by: Dave Huddleston Updated:
ATLANTA - The Environmental Protection Division issued a Level 2 drought response for parts of Georgia on Thursday.
The metro Atlanta area has gone 31 days without measurable rain. More than 22 percent of the state is now under an exceptional drought, which is the highest level, and more than 52 percent is in an extreme drought.
"There's areas of the state that haven't seen rainfall since early September," EPD Director Richard Dunn said.
A Level 2 drought response limits outdoor watering to two days a week on an odd-even schedule. Even-numbered addresses may water Wednesdays and Saturdays (4 p.m. to 10 a.m.). Odd-numbered addresses may water Thursdays and Sundays (4 p.m. to 10 a.m.). No water is allowed to be used for outdoor fountains, car washes or power washing of homes.
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"In the past eight weeks, conditions have rapidly deteriorated," Dunn said.
Dunn said with no significant rain in the forecast, the restrictions will stay in place for a while.
"There is no specific trigger. There is no one piece of data that will tilt it. Again, we look at all the aggregate and determine and make the appropriate decision for the appropriate time," he said.
The Level 2 response is in effect for 52 counties. A Level 1 response is in effect for an additional 58 counties.
"We urge these communities to act accordingly, use good judgment and avoid outdoor burning and watering while we continue to work with the EPD and pray for rain across the state," Gov. Nathan Deal said.
(1/3) I have approved a Level 2 Drought Response designation for 52 counties and a Level 1 designation for an additional 58 counties. pic.twitter.com/5C2biGaBvI— Governor Nathan Deal (@GovernorDeal) November 17, 2016
Dunn says local water authorities can also impose a water surcharge for high-use customers.
"The idea is to try and reduce consumption," Dunn said.
Atlanta watershed officials have implemented a new rule to lower water consumption.
“We're asking our restaurants to only serve water to customers who request it,” spokesperson Lillian Govus said.
The city of Atlanta is also working to reduce its backlog of water leaks; they've admitted they haven't been able to keep up with the volume.
"We've actually implemented a contractor to put in additional crews to deal with that backlog so that we, too, are being good stewards of our water," Govus said.
Atlanta residents can also stop by any fire department for a free water-saver kit.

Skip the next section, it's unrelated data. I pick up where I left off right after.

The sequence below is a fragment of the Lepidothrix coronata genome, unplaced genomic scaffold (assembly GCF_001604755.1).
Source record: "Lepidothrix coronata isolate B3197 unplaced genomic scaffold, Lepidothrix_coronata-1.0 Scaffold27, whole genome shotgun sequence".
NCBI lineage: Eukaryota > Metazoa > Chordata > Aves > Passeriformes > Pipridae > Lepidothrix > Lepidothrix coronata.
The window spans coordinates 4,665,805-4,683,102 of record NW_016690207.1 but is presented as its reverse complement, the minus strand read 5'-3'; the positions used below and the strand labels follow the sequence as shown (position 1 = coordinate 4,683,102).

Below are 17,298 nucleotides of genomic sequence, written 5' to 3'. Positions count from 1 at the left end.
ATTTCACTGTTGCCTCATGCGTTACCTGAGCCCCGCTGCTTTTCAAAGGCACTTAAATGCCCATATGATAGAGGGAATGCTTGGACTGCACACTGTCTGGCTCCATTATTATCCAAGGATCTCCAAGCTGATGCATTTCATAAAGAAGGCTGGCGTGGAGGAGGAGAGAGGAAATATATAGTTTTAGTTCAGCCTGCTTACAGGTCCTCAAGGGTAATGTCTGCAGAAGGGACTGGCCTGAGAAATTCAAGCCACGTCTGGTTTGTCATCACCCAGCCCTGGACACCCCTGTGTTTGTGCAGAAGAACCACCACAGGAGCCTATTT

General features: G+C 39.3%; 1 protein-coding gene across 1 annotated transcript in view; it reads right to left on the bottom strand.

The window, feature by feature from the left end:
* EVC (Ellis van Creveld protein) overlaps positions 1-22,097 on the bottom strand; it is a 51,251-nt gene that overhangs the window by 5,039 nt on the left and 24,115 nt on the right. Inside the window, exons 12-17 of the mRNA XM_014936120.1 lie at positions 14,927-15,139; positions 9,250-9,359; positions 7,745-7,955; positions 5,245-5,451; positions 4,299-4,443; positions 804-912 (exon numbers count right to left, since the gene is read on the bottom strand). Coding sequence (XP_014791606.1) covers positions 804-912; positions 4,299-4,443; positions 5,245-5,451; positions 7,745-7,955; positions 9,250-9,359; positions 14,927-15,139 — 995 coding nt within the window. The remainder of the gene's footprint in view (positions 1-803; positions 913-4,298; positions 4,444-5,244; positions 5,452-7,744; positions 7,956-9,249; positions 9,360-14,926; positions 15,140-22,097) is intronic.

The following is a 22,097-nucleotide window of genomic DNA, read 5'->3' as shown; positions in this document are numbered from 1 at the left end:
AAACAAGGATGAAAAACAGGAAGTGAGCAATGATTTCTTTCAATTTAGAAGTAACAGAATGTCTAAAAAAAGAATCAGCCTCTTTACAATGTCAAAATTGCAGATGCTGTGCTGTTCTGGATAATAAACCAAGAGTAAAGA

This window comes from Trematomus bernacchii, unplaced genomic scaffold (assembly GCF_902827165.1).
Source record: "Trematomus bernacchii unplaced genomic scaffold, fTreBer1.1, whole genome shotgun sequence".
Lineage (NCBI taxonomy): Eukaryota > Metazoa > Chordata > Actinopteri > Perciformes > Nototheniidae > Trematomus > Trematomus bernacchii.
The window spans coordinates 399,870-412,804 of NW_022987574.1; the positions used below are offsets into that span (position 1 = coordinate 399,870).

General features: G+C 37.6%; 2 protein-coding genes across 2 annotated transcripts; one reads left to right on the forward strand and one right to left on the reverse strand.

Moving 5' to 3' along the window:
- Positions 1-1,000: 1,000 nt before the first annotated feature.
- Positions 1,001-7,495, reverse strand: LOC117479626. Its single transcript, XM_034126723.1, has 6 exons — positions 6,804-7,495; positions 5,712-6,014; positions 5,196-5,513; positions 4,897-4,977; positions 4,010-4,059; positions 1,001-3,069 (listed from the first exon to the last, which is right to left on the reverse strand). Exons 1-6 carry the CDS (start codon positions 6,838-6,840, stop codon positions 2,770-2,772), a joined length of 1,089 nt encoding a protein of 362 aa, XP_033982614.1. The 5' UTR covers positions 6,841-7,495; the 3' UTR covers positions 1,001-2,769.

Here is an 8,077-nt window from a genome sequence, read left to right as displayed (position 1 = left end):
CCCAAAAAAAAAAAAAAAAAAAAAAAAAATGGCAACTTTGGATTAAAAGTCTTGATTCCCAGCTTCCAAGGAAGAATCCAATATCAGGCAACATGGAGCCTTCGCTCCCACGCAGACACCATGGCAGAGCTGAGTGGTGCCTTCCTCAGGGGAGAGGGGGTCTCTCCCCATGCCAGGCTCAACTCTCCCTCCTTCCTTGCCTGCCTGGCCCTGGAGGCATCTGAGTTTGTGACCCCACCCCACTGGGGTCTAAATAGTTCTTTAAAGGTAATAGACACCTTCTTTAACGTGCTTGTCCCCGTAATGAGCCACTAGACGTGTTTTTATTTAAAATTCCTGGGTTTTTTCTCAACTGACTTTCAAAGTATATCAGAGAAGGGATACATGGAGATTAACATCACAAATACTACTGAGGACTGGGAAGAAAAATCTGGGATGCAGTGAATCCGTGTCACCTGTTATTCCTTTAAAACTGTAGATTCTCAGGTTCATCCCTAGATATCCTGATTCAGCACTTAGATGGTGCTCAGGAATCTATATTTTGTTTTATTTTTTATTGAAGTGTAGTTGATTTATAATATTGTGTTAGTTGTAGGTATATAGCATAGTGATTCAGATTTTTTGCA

Gov. Deal: 'I'm very concerned'
Gov. Nathan Deal said he's never seen wildfires burning in Georgia like we're all seeing across north Georgia.
The wildfires stretch across the state from Rabun County to Dade County, and then down to Gordon County.
“I'm very concerned. I don't remember any such wildfires that I can recall at all. Those are always things that we think about out in the west,” Deal told Channel 2’s Richard Elliot.
Those wildfires have consumed nearly 30,000 acres of forests, and with the lack of rain, there's no relief in sight.
That's why Thursday afternoon, Deal declared a Level 2 drought in 52 north Georgia.
“We can always go to a higher level of drought restrictions. We believe for right now this is sufficient. We're all, of course, praying for rain, and that will really be the only thing that will relieve us in the long term,” Deal said.
Deal praised the work of state and federal forestry firefighters, along with the Department of Natural Resources rangers in battling the blaze.
He said the state is not at the point yet to ask the federal government for an emergency declaration.
“We believe that right now, we have the resources that we need, but if it gets worse, then of course, we'll need additional help,” Deal told Elliot.
The governor's office is closely monitoring both the wildfires and the drought conditions. He also thanked out-of-state fire crews for their help.
Smoky conditions continue
A wind shift Thursday will bring winds from the south and southwest, pushing some of the smoke out of the metro area later in the day. That will continue Friday. On Saturday, a strong front, with winds up to 30 mph, will bring the smoke back to the metro area. By Monday, temperatures in the metro area will dip into the low 30’s.
Severe Weather Team 2 Meteorologist Karen Minton says no significant rain is in the forecast for the next seven days.
Wind shift today should clear much of the smoke from metro ATL. Saturday's cold front brings smoke in again. pic.twitter.com/ux6WsAZQQA— Karen Minton (@KarenMintonWSB) November 17, 2016
List of counties affected by drought restrictions
Those counties assigned a Level 2 Drought Response are: Banks, Barrow, Bartow, Butts, Carroll, Catoosa, Chattooga, Cherokee, Athens-Clarke, Clayton, Cobb, Coweta, Dade, Dawson, DeKalb, Douglas, Fannin, Fayette, Floyd, Forsyth, Fulton, Gilmer, Gordon, Gwinnett, Habersham, Hall, Haralson, Harris, Heard, Henry, Jackson, Lamar, Lumpkin, Meriwether, Monroe, Morgan, Murray, Newton, Oconee, Paulding, Pickens, Pike, Polk, Rockdale, Spalding, Troup, Union, Upson, Walker, Walton, White and Whitfield.
The additional counties assigned a Level 1 Drought Response are: Baker, Baldwin, Bibb, Bleckley, Calhoun, Chattahoochee, Clay, Columbia, Crawford, Crisp, Decatur, Dooly, Dougherty, Early, Elbert, Franklin, Glascock, Greene, Hancock, Hart, Houston, Jasper, Jefferson, Jones, Laurens, Lee, Lincoln, Macon, Madison, Marion, McDuffie, Miller, Mitchell, Muscogee, Oglethorpe, Peach, Pulaski, Putnam, Quitman, Rabun, Randolph, Richmond, Schley, Seminole, Stephens, Stewart, Sumter, Talbot, Taliaferro, Taylor, Terrell, Towns, Twiggs, Warren, Washington, Webster, Wilkes and Wilkinson.
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